Wanting to learn the basics of Mandarin Chinese? ChineseSkill provides a task-driven game-based course for beginners, containing mini-games to test listening, reading, writing and speaking skills. The lessons cover a variety of topics such as greetings, food, travel and even dating.

While this app is free to download, you’ll need to pay for a membership to access all the courses and features. Keep in mind the prices below are for US customers, although we’ve given a rough estimate of what the cost translates in Australian dollars.

  • Monthly subscription: $5.99 USD ($8.80 AUD)
  • Three-month subscription: $13.99 ($20.54 AUD)
  • Annual subscription: $35.99 ($52.85 AUD)

ChineseSkill claims its course is based on the Common European Framework of Reference (CEFR), an international standard measuring a person’s skill level in a certain language.

  • Price: Free to download, subscription-based afterwards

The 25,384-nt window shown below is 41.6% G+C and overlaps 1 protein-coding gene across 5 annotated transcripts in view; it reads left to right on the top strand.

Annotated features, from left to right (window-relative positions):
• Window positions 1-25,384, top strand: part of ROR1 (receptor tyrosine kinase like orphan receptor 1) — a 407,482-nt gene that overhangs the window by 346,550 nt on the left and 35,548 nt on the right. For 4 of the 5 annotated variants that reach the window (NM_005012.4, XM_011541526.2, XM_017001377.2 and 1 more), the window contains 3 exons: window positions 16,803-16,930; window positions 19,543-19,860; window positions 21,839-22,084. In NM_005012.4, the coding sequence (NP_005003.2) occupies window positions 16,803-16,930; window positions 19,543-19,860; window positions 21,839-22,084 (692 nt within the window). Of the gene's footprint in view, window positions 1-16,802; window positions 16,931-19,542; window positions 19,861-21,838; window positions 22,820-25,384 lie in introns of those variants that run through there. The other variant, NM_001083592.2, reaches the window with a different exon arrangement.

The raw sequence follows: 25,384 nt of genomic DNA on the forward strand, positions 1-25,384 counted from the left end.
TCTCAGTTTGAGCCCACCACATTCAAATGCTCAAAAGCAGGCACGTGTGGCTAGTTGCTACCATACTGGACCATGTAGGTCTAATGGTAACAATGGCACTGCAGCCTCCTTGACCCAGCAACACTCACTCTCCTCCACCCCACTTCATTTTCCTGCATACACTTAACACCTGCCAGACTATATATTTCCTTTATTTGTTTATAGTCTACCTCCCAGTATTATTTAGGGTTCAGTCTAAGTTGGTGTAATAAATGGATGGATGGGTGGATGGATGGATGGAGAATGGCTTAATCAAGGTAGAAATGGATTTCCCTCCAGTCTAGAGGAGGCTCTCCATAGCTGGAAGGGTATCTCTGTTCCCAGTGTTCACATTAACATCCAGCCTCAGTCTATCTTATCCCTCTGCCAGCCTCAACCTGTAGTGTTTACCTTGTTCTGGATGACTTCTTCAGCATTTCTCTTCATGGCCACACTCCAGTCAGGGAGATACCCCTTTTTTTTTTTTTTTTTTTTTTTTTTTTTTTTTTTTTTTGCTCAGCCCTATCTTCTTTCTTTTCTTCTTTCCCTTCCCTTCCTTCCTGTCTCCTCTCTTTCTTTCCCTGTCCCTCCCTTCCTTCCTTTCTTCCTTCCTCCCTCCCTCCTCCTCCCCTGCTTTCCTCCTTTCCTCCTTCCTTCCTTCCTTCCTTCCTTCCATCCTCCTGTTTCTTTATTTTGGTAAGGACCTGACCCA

Get the app here on iOS and Android.

Young woman traveler with a backpack on her shoulder

Do language apps work?

Planning on learning Korean because you’re tired of rewinding every scene of your favourite K-drama just to catch up on the subtitles, before being able to finally watch what’s happening on screen? Or has Despacito got you grooving away from Google Translate and towards a Spanish class? Don’t worry, there are plenty of language apps that can help you ditch boring and outdated textbooks for a learning style to suit you.

With plenty of apps out there, there’s no shortage of teachers, classes and lessons for you to immerse yourself in, with many of them allowing you to go at your own pace. While you’ll have to pay for some apps, how much you splurge will be up to you, as there are also plenty of free apps out there that will help you grasp a new language, or at least the important phrases. “祝你好運!” (That’s good luck in Mandarin.)

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Picture credits: panuwat phimpha/shutterstock.com, David MG/shutterstock.com, Daxiao Productions/shutterstock.com, A StockStudio/shutterstock.com